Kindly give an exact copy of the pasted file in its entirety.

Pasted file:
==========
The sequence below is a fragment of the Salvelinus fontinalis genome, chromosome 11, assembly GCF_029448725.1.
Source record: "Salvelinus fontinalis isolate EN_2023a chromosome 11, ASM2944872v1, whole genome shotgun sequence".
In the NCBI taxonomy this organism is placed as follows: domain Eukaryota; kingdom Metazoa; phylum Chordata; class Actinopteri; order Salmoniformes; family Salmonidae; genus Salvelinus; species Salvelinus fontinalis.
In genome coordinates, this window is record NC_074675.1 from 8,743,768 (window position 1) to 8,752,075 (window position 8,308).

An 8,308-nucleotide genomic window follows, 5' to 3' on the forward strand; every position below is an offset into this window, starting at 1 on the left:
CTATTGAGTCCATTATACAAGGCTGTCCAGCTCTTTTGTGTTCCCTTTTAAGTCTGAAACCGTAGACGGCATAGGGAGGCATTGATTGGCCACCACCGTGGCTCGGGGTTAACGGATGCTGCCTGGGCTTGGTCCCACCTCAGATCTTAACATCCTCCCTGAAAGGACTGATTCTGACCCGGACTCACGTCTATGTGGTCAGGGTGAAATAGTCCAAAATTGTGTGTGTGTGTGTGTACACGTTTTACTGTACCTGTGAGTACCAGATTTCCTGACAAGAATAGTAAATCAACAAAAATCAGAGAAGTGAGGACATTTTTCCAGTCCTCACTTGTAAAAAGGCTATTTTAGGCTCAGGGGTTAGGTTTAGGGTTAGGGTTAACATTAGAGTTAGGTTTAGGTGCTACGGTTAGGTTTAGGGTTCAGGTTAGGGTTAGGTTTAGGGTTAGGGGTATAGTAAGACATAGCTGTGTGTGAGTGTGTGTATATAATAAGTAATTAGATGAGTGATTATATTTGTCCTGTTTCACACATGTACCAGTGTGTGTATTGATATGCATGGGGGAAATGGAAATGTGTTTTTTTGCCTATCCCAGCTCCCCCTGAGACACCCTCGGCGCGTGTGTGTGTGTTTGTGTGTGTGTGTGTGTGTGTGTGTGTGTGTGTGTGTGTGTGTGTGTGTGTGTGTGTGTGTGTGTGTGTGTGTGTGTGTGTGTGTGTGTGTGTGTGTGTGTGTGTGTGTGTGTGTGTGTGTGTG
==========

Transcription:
The sequence below is a fragment of the Salvelinus fontinalis genome, chromosome 11, assembly GCF_029448725.1.
Source record: "Salvelinus fontinalis isolate EN_2023a chromosome 11, ASM2944872v1, whole genome shotgun sequence".
In the NCBI taxonomy this organism is placed as follows: domain Eukaryota; kingdom Metazoa; phylum Chordata; class Actinopteri; order Salmoniformes; family Salmonidae; genus Salvelinus; species Salvelinus fontinalis.
In genome coordinates, this window is record NC_074675.1 from 8,743,768 (window position 1) to 8,752,075 (window position 8,308).

An 8,308-nucleotide genomic window follows, 5' to 3' on the forward strand; every position below is an offset into this window, starting at 1 on the left:
CTATTGAGTCCATTATACAAGGCTGTCCAGCTCTTTTGTGTTCCCTTTTAAGTCTGAAACCGTAGACGGCATAGGGAGGCATTGATTGGCCACCACCGTGGCTCGGGGTTAACGGATGCTGCCTGGGCTTGGTCCCACCTCAGATCTTAACATCCTCCCTGAAAGGACTGATTCTGACCCGGACTCACGTCTATGTGGTCAGGGTGAAATAGTCCAAAATTGTGTGTGTGTGTGTGTACACGTTTTACTGTACCTGTGAGTACCAGATTTCCTGACAAGAATAGTAAATCAACAAAAATCAGAGAAGTGAGGACATTTTTCCAGTCCTCACTTGTAAAAAGGCTATTTTAGGCTCAGGGGTTAGGTTTAGGGTTAGGGTTAACATTAGAGTTAGGTTTAGGTGCTACGGTTAGGTTTAGGGTTCAGGTTAGGGTTAGGTTTAGGGTTAGGGGTATAGTAAGACATAGCTGTGTGTGAGTGTGTGTATATAATAAGTAATTAGATGAGTGATTATATTTGTCCTGTTTCACACATGTACCAGTGTGTGTATTGATATGCATGGGGGAAATGGAAATGTGTTTTTTTGCCTATCCCAGCTCCCCCTGAGACACCCTCGGCGCGTGTGTGTGTGTTTGTGTGTGTGTGTGTGTGTGTGTGTGTGTGTGTGTGTGTGTGTGTGTGTGTGTGTGTGTGTGTGTGTGTGTGTGTGTGTGTGTGTGTGTGTGTGTGTGTGTGTGTGTGTGTGTGTGTGTGTGTG